Non profit superannuation funds beat their for-profit rivals by an average 1.5 percentage points last year, returning 6.7 per cent for members compared with 5.2 per cent for retail funds.
The average return on balanced growth funds was 5.8 per cent for the year ended December 2015 and non-profit funds took out the entire top 10 list, according to Chant West research.
The top spot went to MTAA My AutoSuper. The industry fund for workers in the motor vehicle repair trade got a boost from a 24 per cent windfall on the sale of a chain of United Kingdom petrol stations.
Balanced growth funds are those with between 61 per cent to 80 per cent of capital invested in growth assets, such as shares and property. This is where majority of workers have their super invested.
The Chant West annual survey compares the performance of all balanced growth funds. These are most commonly MySuper products, which are the low-cost-no-frills super funds that are eligible to be nominated by employers or in enterprise agreements as the default option for workers who don't choose their own fund.
BUSSQ Super, the industry fund for building and construction workers in Queensland, ranked second in 2015 with an annual return of 8.6 per cent.
Industry funds dominate
Statewide Super, a South Australian based industry fund, ranked third with a return of 8.3 per cent.
The country's largest industry fund, AustralianSuper, came in fourth with a gain of 7.7 per cent.
UniSuper, the industry fund for university employees, ranked fifth with a return of 7.6 per cent.
Rounding out the top 10 was Cbus at 7.5 per cent, Sunsuper at 7.3 per cent, CareSuper at 7.1 per cent, QSuper at 7.1 per cent, and AustSafe at 7 per cent.
"Industry funds also hold the advantage over the longer term, having returned 6.9 per cent per annum against 5.7 per cent for retail funds over the 15 years to December 2015," Chant West director Warren Chant said.
Industry Super Australia chief executive David Whiteley said the data "highlighted the ongoing underperformance of bank-owned super funds".
"The average difference in performance could translate into a difference of many thousands of dollars in Australians' retirement savings," he said.
Separate research released by SuperRatings on Wednesday supported the Chant West data on the relative outperformance of industry funds versus retail funds.
A continued strong showing for the industry fund sector comes at time when it is pushing back against a raft of proposed legislation that would re-shape how it operates.
The government wants to break the "equal representation" model, that sees industry fund boards typically comprised of half employer and half union representatives, by forcing all super funds to appoint one third of independent directors and an independent chair.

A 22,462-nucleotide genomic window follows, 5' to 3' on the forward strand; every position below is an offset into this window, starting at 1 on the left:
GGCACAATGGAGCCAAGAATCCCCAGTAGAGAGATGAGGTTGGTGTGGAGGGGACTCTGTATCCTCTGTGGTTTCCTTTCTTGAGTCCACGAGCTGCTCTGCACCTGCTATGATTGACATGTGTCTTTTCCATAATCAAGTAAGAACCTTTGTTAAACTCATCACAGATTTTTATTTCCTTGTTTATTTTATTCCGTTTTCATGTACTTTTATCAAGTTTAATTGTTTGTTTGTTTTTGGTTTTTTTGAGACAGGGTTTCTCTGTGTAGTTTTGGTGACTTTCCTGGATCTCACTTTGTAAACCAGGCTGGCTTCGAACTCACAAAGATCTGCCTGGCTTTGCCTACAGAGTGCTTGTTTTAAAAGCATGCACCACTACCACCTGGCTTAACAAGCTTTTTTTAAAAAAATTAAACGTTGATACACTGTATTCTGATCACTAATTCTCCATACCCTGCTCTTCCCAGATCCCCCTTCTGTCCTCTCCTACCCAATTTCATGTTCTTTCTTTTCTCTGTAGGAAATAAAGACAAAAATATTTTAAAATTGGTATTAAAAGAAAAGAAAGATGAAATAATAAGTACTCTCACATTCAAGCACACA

The Productivity Commission has also been charged with a review of how default super funds are selected, with the government pushing for the $430 billion a year market to be opened up to more competition from retail funds.
Industry Super Australia and the Australian Institute of Superannuation Trustees have led a campaign against the raft of changes arguing that non-profit funds should not be the focus of reforms when they have delivered superior long-term financial results and been relatively free of scandals that have plagued some of their retail rivals such as Commonwealth Bank of Australia and IOOF Holdings.
Diversification pays off
Overall super fund returns for 2015 were the lowest in four years, but they beat expectations amid tough market conditions.
A preliminary estimate released by Chant West last week had pitched the average annual return to be just 4 per cent.
Some super funds have warned their members in recent months that meeting their long term targets could prove difficult in the coming years against a global backdrop of weakening economic growth forecasts and rising interest rates.
"While the 2015 average return of 5.8 per cent is lower than the 12.7 per cent average over the previous three years members shouldn't be disappointed," Mr Chant said.
"The typical longer-term return objective for these funds is to beat inflation by 3 per cent to 4 per cent per annum, and with the inflation figure likely to come in well under 2 per cent for the year they've pretty much hit that target."
Chant West's analysis of the asset allocation of funds indicated that diversification into unlisted assets typically led to stronger returns.
"The better performing funds in 2015 were generally those that maintained a relatively high exposure to foreign currency (as the Aussie dollar fell), Australian listed property, unlisted property, unlisted infrastructure and private equity, and a lower exposure to Australian shares, hedged international shares, the broader bond market, hedge funds and cash," Mr Chant said.
This comes amid a debate about the relative importants of fees versus net returns, sparked by the 2014 Financial Services Inquiry that called on super funds to lower average fees.
Unlisted assets - such as private equity, infrastructure and private equity - are more expensive for super funds to hold. However these make for a more diversified portfolio and, as with MTAA's windfall on the sale of its petrol stations shows, can sometimes deliver a big boost to returns.